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Technical Paper

Summary of the High Ice Water Content (HIWC) RADAR Flight Campaigns

2019-06-10
2019-01-2027
NASA and the FAA conducted two flight campaigns to quantify onboard weather radar measurements with in-situ measurements of high concentrations of ice crystals found in deep convective storms. The ultimate goal of this research was to improve the understanding of high ice water content (HIWC) and develop onboard weather radar processing techniques to detect regions of HIWC ahead of an aircraft to enable tactical avoidance of the potentially hazardous conditions. Both HIWC RADAR campaigns utilized the NASA DC-8 Airborne Science Laboratory equipped with a Honeywell RDR-4000 weather radar and in-situ microphysical instruments to characterize the ice crystal clouds. The purpose of this paper is to summarize how these campaigns were conducted and highlight key results. The first campaign was conducted in August 2015 with a base of operations in Ft. Lauderdale, Florida.
Technical Paper

Radar Detection of High Concentrations of Ice Particles - Methodology and Preliminary Flight Test Results

2019-06-10
2019-01-2028
High Ice Water Content (HIWC) has been identified as a primary causal factor in numerous engine events over the past two decades. Previous attempts to develop a remote detection process utilizing modern commercial radars have failed to produce reliable results. This paper discusses the reasons for previous failures and describes a new technique that has shown very encouraging accuracy and range performance without the need for any modifications to industry’s current radar design(s). The performance of this new process was evaluated during the joint NASA/FAA HIWC RADAR II Flight Campaign in August of 2018. Results from that evaluation are discussed, along with the potential for commercial application, and development of minimum operational performance standards for future radar products.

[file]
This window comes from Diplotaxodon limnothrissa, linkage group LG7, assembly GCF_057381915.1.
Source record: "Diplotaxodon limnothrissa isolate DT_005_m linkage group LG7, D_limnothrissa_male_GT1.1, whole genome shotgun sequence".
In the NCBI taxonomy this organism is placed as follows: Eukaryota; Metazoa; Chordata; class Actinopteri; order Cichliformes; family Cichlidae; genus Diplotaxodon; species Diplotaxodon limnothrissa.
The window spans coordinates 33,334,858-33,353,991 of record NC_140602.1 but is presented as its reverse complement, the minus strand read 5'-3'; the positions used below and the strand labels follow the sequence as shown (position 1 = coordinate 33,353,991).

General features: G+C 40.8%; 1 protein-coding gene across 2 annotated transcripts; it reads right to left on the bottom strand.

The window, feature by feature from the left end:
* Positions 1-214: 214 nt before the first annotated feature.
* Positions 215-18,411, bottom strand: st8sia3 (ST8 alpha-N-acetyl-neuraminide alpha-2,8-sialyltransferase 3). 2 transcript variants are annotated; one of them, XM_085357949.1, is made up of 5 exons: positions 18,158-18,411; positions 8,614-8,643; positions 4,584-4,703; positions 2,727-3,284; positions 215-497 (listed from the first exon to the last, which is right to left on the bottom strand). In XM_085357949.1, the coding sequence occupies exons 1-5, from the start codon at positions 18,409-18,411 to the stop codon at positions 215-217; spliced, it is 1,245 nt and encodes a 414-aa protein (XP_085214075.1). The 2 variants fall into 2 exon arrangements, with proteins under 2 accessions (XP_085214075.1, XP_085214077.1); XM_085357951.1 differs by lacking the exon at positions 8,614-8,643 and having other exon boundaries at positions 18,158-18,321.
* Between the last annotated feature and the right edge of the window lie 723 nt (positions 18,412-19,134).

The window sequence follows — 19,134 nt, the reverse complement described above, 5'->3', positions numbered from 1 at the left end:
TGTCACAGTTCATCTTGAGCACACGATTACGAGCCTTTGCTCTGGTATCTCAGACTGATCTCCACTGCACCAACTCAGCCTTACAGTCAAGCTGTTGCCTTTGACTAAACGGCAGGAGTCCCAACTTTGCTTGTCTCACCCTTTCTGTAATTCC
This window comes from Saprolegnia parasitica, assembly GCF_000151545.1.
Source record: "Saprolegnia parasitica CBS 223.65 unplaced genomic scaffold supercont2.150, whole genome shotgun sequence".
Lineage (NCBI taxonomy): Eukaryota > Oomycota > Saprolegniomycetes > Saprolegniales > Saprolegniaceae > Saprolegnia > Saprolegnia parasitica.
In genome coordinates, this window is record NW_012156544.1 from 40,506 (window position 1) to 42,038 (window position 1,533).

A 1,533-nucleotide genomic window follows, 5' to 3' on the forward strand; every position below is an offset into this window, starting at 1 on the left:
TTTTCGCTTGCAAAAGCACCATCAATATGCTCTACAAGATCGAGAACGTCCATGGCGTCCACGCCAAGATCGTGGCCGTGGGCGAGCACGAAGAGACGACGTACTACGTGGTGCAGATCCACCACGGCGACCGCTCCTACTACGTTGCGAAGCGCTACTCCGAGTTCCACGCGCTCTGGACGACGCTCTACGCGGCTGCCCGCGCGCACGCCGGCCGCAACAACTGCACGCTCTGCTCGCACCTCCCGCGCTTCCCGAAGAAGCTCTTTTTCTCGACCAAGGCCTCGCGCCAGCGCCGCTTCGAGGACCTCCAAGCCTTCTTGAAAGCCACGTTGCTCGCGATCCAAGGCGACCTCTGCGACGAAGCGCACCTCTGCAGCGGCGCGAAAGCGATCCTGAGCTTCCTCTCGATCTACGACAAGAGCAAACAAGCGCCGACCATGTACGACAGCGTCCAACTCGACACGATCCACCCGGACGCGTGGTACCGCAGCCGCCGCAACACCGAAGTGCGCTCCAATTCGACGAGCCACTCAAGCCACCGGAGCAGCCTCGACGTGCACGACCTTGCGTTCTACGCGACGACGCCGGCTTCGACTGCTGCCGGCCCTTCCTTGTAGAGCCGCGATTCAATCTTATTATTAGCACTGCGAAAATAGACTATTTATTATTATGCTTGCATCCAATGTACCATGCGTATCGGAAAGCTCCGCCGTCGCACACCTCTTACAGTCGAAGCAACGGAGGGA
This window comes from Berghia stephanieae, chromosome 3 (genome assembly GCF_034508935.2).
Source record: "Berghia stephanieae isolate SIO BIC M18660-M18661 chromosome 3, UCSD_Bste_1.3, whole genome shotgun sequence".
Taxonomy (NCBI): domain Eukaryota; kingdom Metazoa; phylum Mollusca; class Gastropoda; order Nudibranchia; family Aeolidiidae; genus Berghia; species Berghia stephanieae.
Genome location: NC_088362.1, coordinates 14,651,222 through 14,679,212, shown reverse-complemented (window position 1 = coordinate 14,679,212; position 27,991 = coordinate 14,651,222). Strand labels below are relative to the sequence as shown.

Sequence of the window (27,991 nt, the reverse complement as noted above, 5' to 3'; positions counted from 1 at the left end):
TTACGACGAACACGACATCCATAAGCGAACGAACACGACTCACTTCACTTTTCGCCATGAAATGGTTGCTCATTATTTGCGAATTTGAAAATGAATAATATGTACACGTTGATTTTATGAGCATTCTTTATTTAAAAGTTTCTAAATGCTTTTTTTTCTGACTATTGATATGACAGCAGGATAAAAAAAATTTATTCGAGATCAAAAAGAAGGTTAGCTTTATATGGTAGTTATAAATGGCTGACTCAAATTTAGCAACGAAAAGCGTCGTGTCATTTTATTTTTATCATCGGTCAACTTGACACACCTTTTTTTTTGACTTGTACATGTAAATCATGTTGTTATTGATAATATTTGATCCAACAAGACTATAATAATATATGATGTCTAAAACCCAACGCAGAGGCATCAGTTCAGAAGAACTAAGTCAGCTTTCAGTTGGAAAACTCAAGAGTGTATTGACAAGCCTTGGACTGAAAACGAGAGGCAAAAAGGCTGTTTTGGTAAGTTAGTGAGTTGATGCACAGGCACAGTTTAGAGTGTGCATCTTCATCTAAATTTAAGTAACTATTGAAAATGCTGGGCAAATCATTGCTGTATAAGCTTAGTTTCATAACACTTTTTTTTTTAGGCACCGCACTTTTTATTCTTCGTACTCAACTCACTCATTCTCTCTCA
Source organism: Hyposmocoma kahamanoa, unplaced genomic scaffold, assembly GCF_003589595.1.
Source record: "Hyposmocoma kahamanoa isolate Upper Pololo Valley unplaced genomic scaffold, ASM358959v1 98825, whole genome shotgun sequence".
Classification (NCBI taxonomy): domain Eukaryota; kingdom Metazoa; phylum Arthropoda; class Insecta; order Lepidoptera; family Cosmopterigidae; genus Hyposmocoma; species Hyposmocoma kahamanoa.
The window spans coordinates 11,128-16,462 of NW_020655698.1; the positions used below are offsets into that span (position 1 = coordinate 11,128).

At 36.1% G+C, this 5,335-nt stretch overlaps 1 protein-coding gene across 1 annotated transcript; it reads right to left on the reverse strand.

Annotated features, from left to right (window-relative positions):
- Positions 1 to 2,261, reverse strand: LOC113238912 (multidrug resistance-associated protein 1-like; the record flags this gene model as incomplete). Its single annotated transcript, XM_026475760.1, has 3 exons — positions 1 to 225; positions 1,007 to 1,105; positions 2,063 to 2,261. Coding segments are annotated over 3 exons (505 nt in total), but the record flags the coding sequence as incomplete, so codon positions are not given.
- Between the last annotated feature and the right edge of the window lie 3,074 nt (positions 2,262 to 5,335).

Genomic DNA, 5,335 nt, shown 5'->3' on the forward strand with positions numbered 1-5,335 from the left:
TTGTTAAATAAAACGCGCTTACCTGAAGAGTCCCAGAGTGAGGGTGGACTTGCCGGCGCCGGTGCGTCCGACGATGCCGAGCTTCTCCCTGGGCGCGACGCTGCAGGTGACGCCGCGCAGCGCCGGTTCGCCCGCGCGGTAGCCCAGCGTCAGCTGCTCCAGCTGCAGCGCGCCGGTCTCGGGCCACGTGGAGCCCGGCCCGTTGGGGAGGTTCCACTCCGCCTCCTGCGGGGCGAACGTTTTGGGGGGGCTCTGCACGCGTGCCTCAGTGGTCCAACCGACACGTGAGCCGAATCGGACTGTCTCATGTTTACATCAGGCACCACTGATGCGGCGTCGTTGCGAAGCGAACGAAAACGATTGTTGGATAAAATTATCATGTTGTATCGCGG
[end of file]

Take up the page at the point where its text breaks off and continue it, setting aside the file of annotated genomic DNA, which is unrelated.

Technical Paper

Design for Compliance of Mechatronics Systems in Automotive: Material Tracking and Product Data Management Considerations

2014-04-01
2014-01-1960
Many vehicle subsystems were in essence mechatronic (electro-mechanical) designs. Modern vehicles have various subsystems which provide mechanical movements which were controlled by electronic and electrical systems. At the same time, they collect and track data about system performance and environmental conditions for on board diagnostics. Advances in mechanical, electrical, and embedded systems were making vehicles more intelligent. However, these mechatronics systems face new challenges including design for compliance and ensuring that all product specifications are transferred into the company's product data management system. This is especially important for electrical and electronic subsystems since they have to comply with ongoing changes related to the management of hazardous substances. Since modern vehicles were being manufactured in a global environment through outsourcing of many different components, this poses challenges with material tracking.
Journal Article

A Fresh Look at Radiation Exposures from Major Solar Proton Events

2008-06-29
2008-01-2164
Solar proton events (SPEs) represent the single-most significant source of acute radiation exposure during space missions. Historically, an exponential in rigidity (particle momentum) fit has been used to express the SPE energy spectrum using GOES data up to 100 MeV. More recently, researchers have found that a Weibull fit better represents the energy spectrum up to 1000 MeV (1 GeV). In addition, the availability of SPE data extending up to several GeV has been incorporated in analyses to obtain a more complete and accurate energy spectrum representation. In this paper we discuss the major SPEs that have occurred over the past five solar cycles (~50+ years) in detail - in particular, Aug 1972 and Sept & Oct 1989 SPEs. Using a high-energy particle transport/dose code, radiation exposure estimates are presented for various thicknesses of aluminum. The effects on humans and spacecraft systems are also discussed in detail.